LSE Public Policy Review (forthcoming)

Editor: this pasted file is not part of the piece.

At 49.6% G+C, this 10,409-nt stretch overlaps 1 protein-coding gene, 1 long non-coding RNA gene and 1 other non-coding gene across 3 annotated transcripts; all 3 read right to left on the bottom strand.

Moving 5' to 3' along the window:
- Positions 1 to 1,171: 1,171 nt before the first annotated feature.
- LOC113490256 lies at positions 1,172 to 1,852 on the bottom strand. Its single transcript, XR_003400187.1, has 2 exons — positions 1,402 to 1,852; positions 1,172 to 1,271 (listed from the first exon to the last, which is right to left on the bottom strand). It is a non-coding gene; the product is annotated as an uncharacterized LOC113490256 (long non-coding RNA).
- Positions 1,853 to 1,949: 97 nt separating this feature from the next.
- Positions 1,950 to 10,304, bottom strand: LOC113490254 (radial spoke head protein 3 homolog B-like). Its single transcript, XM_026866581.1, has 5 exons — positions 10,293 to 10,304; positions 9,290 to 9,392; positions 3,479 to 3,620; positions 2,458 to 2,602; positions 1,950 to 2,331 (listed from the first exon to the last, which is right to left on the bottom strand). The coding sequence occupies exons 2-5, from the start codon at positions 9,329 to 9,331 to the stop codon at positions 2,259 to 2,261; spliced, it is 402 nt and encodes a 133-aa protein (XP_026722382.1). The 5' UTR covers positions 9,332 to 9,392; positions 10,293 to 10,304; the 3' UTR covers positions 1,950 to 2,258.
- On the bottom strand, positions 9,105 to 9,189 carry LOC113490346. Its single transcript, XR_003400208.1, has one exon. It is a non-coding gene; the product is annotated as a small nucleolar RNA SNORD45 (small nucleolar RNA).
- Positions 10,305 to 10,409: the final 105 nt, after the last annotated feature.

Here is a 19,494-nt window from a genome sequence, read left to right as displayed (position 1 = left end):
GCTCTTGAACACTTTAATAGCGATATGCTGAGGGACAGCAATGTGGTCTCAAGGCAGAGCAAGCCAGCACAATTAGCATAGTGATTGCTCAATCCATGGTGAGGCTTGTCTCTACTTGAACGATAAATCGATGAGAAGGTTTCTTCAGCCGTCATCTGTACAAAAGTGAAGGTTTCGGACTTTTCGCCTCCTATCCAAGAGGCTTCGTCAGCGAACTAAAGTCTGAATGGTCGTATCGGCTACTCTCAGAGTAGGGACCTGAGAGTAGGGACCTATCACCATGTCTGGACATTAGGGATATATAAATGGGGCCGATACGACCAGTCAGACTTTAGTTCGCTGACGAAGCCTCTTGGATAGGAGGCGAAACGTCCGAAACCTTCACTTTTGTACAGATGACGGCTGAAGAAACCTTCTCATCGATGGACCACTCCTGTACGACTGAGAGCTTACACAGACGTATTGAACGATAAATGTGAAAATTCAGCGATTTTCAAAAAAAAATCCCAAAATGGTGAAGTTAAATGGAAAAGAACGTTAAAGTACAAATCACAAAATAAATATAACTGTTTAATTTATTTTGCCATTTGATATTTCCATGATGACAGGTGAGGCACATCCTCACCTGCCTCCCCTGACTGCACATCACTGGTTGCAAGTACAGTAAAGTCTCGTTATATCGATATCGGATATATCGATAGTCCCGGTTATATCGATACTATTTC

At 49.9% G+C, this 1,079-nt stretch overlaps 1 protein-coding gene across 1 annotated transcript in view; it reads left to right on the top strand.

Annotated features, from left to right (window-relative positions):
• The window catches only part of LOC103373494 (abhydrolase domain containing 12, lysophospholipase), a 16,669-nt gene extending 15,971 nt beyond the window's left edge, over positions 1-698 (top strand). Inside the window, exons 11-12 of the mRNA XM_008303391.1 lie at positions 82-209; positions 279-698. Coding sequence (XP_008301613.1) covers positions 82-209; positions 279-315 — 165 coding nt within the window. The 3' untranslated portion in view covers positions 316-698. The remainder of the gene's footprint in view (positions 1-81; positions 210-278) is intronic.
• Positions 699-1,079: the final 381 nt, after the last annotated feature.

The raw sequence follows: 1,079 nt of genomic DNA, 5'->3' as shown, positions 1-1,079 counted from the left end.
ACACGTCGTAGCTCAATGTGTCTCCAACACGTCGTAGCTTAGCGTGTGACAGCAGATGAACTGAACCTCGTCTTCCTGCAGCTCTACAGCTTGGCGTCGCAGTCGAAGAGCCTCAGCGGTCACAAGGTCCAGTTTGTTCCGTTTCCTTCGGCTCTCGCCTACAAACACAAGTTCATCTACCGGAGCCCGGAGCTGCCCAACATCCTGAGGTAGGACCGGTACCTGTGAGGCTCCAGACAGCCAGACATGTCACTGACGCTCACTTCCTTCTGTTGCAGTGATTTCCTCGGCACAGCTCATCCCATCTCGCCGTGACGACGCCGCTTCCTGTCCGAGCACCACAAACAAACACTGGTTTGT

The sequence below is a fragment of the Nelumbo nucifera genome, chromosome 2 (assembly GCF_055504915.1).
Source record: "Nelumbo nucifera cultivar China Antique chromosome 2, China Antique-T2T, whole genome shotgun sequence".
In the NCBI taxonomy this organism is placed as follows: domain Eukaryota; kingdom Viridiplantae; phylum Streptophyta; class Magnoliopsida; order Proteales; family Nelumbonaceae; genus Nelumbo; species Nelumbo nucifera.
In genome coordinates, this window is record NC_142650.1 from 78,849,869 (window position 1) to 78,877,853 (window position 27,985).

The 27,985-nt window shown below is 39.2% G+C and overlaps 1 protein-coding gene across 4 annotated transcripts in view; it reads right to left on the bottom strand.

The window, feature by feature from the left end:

AbstractIn October 2021, the Inclusive Framework of the Organisation for Economic Co-operation and Development (OECD) adopted a new international tax deal, which has been hailed as a major step towards a fair and effective global corporate tax system. In this article, we question this verdict. We analyse this deal on the basis of three complementary fairness principles: preventing free riding by multinational corporations (MNCs), respect for and promotion of the fiscal autonomy of countries, and the limitation of distributive and relational inequalities. We argue that the tax deal is unlikely to lead to a substantial improvement in fairness. We do, however, welcome the deal’s recognition of the need to tax multinational corporations as unitary entities subject to a global minimum effective tax rate. We argue that this recognition creates opportunities for fairer reforms that should be pursued through a more inclusive global decision-making process.
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